Foster, D. D. & Whittington, M. S. (2017). Instructors’ use of the principles of teaching and learning during college class sessions. Journal of Agricultural Education, 58(4) 98-109.  https://dot.org/10.5032/jae.2017.04098

Abstract:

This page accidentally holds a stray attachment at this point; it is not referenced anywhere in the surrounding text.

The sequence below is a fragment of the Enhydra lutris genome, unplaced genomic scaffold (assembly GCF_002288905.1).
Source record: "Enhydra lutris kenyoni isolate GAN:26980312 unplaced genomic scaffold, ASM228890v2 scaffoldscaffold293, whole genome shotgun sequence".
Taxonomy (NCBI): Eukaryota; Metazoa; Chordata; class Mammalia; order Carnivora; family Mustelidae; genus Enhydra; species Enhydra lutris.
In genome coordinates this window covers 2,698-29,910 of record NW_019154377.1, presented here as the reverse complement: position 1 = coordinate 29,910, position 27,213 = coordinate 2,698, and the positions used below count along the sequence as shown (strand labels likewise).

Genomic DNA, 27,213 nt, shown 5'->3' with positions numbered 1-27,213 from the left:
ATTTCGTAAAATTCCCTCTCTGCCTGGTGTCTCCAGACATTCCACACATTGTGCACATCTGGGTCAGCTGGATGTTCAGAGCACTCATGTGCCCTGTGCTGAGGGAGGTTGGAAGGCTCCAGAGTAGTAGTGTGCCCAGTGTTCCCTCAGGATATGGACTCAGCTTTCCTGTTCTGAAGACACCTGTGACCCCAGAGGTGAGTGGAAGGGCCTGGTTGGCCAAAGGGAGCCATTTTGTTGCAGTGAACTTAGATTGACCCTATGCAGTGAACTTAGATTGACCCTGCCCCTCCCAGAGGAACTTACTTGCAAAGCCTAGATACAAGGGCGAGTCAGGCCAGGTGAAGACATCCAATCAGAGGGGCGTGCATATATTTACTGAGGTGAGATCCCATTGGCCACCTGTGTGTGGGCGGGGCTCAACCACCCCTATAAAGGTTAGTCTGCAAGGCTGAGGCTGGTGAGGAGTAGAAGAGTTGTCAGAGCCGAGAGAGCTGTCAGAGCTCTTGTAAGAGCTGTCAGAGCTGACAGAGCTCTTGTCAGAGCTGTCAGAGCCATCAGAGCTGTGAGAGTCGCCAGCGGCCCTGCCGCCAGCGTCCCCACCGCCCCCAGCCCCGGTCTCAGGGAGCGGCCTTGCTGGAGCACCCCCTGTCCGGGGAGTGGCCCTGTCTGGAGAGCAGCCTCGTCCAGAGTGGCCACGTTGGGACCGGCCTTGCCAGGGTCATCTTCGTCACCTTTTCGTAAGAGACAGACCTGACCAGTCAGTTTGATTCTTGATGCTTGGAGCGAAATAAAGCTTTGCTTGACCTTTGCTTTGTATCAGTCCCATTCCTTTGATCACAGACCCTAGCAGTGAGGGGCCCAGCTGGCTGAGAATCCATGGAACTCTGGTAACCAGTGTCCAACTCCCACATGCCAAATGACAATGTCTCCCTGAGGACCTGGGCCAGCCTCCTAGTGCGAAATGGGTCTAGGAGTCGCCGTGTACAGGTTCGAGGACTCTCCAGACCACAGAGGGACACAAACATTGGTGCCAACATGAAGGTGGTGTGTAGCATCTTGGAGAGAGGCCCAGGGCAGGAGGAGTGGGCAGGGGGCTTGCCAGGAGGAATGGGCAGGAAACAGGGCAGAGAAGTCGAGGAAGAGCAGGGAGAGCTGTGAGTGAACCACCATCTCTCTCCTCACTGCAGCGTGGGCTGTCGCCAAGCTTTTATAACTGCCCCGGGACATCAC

The purpose of this study was to measure the frequency of utilization of the Principles of Teaching and Learning (Newcomb, McCracken, Warmbrod, & Whittington, 2004) during class sessions. Process-product research was implemented (Gage, 1972; Rosenshine & Furst, 1973) using the Principles of Teaching and Learning Assessment (PTLA). Frequency of use of the Principles of Teaching and Learning (PTL) was measured in six-minute intervals (Webb, 1970) during college class sessions. The PTL most evidenced was Principle 10:  Directed learning is more effective than undirected learning. The PTL least evidenced was Principle 15: Transfer of learning is more likely to take place when what is to be transferred is a generalization, a general rule, or a formula. Recommendations included professional development for faculty regarding improved teaching through the use of the PTL, and specifically, awareness of the existence of the PTL, and examples of implementation of the PTL into classroom teaching. It was recommended both incoming and established faculty participate in faculty development regarding PTL. Further research should be conducted using process-product research to describe PTLs that most influence student achievement. In addition, research should be conducted to describe quality and intensity of the evidence of the presence of PTL during class sessions.

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